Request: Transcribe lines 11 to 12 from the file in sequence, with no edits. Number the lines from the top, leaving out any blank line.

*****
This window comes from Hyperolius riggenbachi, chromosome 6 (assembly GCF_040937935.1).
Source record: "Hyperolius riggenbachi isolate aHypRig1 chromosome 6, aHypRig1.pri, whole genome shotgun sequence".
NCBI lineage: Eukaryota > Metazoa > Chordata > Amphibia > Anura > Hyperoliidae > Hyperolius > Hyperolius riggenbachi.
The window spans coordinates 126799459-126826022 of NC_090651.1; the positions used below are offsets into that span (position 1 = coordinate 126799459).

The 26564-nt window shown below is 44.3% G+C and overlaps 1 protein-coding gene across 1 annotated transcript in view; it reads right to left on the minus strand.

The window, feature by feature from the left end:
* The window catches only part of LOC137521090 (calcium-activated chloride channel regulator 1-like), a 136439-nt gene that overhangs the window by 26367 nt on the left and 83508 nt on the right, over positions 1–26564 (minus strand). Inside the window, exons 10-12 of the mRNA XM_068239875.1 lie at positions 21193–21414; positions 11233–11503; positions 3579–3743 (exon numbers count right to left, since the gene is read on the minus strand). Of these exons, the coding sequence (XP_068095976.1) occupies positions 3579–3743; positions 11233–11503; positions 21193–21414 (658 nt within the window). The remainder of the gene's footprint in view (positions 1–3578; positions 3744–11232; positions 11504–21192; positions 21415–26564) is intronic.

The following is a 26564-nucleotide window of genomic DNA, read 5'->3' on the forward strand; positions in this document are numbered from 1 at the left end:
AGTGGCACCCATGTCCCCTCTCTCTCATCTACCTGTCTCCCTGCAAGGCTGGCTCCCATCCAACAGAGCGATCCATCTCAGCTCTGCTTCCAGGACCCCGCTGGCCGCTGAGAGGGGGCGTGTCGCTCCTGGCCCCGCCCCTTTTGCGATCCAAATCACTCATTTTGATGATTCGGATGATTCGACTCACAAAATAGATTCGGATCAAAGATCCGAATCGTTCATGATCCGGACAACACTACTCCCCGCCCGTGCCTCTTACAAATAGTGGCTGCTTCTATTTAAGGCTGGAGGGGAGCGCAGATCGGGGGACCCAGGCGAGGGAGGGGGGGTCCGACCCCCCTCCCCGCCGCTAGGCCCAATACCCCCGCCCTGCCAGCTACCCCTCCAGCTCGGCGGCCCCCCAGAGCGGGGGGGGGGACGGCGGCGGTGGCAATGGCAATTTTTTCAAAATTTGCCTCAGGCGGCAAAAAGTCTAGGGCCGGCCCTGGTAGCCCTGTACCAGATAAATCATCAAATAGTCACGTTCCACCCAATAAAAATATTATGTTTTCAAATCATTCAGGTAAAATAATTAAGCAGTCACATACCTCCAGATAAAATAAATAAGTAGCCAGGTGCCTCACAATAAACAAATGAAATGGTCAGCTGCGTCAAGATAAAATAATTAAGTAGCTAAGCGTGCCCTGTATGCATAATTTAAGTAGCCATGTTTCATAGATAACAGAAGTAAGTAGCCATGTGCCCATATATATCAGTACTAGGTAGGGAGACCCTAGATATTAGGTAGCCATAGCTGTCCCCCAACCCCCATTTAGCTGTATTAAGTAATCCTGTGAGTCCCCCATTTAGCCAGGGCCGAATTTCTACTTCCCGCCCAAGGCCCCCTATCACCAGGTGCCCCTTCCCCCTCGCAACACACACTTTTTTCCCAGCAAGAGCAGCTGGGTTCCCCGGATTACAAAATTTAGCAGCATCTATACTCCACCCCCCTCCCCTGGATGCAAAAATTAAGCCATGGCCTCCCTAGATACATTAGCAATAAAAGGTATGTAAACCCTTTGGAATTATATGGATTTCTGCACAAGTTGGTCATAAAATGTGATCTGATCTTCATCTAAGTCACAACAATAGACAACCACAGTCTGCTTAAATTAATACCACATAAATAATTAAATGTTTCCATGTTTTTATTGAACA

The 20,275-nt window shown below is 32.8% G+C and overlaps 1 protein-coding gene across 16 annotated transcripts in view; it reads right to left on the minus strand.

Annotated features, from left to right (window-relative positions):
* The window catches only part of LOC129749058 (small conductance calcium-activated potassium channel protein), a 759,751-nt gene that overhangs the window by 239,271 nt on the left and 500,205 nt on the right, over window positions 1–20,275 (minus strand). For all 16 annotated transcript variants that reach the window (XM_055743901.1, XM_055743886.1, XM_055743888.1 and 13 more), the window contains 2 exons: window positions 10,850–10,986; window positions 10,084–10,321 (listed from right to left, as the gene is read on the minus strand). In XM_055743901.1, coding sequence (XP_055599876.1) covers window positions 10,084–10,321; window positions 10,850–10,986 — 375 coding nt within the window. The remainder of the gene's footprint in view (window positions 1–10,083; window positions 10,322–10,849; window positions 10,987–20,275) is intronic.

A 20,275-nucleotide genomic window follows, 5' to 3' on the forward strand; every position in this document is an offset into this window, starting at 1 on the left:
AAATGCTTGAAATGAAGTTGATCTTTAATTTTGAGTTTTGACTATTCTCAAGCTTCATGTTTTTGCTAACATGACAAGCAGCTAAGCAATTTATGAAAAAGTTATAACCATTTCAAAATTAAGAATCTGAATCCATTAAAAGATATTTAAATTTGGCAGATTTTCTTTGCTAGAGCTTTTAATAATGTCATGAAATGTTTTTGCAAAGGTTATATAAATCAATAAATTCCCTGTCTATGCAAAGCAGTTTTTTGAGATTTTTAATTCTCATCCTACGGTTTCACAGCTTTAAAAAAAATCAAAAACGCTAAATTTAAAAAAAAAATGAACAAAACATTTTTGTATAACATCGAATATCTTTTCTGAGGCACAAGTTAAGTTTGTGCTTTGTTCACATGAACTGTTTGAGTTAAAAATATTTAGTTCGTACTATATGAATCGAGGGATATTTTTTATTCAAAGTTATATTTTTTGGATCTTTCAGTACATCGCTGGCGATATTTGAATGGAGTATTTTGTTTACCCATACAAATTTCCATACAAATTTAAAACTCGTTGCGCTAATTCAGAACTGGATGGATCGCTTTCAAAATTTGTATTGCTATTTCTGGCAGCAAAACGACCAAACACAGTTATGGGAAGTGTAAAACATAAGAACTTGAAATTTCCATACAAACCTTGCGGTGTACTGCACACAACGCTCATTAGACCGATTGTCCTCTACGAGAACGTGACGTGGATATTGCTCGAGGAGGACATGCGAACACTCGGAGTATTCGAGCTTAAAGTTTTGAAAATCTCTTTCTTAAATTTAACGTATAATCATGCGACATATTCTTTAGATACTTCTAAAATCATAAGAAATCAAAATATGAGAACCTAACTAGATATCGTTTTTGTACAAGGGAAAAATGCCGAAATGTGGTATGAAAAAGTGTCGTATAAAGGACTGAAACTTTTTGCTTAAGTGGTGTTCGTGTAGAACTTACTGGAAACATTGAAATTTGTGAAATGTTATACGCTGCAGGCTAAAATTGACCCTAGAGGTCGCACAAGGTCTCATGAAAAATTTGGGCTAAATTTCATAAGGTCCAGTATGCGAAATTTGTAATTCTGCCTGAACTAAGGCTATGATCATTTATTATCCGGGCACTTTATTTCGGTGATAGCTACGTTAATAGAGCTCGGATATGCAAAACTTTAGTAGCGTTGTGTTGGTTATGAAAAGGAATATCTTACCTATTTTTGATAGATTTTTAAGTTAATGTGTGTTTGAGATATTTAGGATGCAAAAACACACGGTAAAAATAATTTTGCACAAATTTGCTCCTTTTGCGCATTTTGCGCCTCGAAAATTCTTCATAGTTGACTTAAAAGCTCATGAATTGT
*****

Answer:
Annotated features, from left to right (window-relative positions):
* The window catches only part of LOC129749058 (small conductance calcium-activated potassium channel protein), a 759,751-nt gene that overhangs the window by 239,271 nt on the left and 500,205 nt on the right, over window positions 1–20,275 (minus strand). For all 16 annotated transcript variants that reach the window (XM_055743901.1, XM_055743886.1, XM_055743888.1 and 13 more), the window contains 2 exons: window positions 10,850–10,986; window positions 10,084–10,321 (listed from right to left, as the gene is read on the minus strand). In XM_055743901.1, coding sequence (XP_055599876.1) covers window positions 10,084–10,321; window positions 10,850–10,986 — 375 coding nt within the window. The remainder of the gene's footprint in view (window positions 1–10,083; window positions 10,322–10,849; window positions 10,987–20,275) is intronic.